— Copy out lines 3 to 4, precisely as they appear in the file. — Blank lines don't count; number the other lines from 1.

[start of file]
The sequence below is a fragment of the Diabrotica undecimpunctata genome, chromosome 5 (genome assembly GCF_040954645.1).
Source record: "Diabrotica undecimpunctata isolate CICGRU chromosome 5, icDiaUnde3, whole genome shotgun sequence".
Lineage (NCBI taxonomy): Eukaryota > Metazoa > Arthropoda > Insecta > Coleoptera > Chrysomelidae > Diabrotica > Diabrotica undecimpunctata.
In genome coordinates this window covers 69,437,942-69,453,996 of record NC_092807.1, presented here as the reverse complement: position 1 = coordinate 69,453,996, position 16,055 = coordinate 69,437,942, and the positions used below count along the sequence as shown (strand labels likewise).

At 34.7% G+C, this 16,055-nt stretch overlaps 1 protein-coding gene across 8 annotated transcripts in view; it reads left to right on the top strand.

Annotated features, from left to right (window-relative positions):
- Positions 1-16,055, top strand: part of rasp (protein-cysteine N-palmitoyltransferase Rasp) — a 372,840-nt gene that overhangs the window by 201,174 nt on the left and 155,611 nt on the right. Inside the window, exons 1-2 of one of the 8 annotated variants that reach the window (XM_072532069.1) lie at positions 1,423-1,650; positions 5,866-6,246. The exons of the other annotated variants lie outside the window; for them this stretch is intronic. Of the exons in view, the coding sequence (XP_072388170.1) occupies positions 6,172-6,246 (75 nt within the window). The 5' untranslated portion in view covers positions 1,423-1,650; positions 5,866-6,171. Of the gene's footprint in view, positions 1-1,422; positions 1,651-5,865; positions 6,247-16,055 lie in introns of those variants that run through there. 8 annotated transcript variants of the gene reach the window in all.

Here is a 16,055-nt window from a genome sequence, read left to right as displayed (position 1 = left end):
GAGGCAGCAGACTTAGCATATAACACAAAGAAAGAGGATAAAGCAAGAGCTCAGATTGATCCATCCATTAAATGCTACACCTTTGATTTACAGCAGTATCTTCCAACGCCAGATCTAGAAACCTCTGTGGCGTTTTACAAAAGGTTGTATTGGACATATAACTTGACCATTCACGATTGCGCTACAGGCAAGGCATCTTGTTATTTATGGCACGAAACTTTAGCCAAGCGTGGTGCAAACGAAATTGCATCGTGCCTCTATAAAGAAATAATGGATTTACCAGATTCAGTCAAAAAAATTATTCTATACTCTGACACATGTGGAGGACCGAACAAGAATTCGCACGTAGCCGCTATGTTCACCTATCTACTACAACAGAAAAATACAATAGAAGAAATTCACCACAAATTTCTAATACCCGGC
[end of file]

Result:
Lineage (NCBI taxonomy): Eukaryota > Metazoa > Arthropoda > Insecta > Coleoptera > Chrysomelidae > Diabrotica > Diabrotica undecimpunctata.
In genome coordinates this window covers 69,437,942-69,453,996 of record NC_092807.1, presented here as the reverse complement: position 1 = coordinate 69,453,996, position 16,055 = coordinate 69,437,942, and the positions used below count along the sequence as shown (strand labels likewise).